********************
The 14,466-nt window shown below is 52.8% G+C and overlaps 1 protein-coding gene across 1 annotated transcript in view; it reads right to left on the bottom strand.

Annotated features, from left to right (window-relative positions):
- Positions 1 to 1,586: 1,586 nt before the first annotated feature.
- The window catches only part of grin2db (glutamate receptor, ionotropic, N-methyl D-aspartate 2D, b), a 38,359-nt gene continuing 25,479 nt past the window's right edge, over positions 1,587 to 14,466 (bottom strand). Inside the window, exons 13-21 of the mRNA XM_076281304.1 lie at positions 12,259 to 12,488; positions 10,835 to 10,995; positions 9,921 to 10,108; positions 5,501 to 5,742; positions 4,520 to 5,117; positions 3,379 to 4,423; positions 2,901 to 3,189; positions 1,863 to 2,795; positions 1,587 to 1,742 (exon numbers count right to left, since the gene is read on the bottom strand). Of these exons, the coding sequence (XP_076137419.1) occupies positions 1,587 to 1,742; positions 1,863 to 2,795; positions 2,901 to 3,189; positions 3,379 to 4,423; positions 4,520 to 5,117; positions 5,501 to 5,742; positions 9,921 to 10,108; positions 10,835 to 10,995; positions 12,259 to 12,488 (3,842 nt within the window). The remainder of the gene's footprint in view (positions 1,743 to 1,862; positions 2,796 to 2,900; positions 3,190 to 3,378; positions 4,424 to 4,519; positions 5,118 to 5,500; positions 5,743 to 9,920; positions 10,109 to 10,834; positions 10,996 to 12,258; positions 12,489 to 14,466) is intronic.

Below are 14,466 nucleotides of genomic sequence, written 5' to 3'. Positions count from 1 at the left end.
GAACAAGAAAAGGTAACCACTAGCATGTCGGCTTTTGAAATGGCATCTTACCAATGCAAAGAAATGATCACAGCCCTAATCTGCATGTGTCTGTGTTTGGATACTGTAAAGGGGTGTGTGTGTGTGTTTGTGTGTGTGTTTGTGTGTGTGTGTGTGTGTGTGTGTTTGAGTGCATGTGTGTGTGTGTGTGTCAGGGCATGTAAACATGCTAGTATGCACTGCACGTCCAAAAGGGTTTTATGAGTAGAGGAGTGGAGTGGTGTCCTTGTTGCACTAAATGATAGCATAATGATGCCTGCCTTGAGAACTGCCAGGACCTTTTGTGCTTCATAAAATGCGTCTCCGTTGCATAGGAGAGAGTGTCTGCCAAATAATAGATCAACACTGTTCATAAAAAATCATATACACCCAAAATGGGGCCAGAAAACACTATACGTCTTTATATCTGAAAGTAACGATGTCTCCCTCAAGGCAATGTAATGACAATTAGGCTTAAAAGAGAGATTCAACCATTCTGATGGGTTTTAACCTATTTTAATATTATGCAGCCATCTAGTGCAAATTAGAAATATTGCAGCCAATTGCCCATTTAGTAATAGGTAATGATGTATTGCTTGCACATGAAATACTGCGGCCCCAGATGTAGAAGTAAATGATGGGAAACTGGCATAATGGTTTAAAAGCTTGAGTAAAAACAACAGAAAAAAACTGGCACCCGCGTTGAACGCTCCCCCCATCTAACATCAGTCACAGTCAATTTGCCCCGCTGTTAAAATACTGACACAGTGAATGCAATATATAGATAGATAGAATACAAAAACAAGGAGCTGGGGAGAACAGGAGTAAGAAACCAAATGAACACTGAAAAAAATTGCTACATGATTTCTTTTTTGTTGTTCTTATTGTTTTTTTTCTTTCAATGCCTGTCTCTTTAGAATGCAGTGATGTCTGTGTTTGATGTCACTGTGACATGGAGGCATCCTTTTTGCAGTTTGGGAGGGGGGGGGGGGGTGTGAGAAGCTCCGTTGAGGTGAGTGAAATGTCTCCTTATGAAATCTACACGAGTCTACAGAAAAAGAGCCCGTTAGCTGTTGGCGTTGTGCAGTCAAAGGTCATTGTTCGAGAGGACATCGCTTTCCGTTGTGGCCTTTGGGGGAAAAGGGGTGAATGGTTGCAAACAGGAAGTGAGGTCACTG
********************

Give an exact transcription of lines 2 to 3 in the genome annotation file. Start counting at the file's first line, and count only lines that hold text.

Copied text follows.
Annotated features, from left to right (window-relative positions):
- Positions 1 to 1,586: 1,586 nt before the first annotated feature.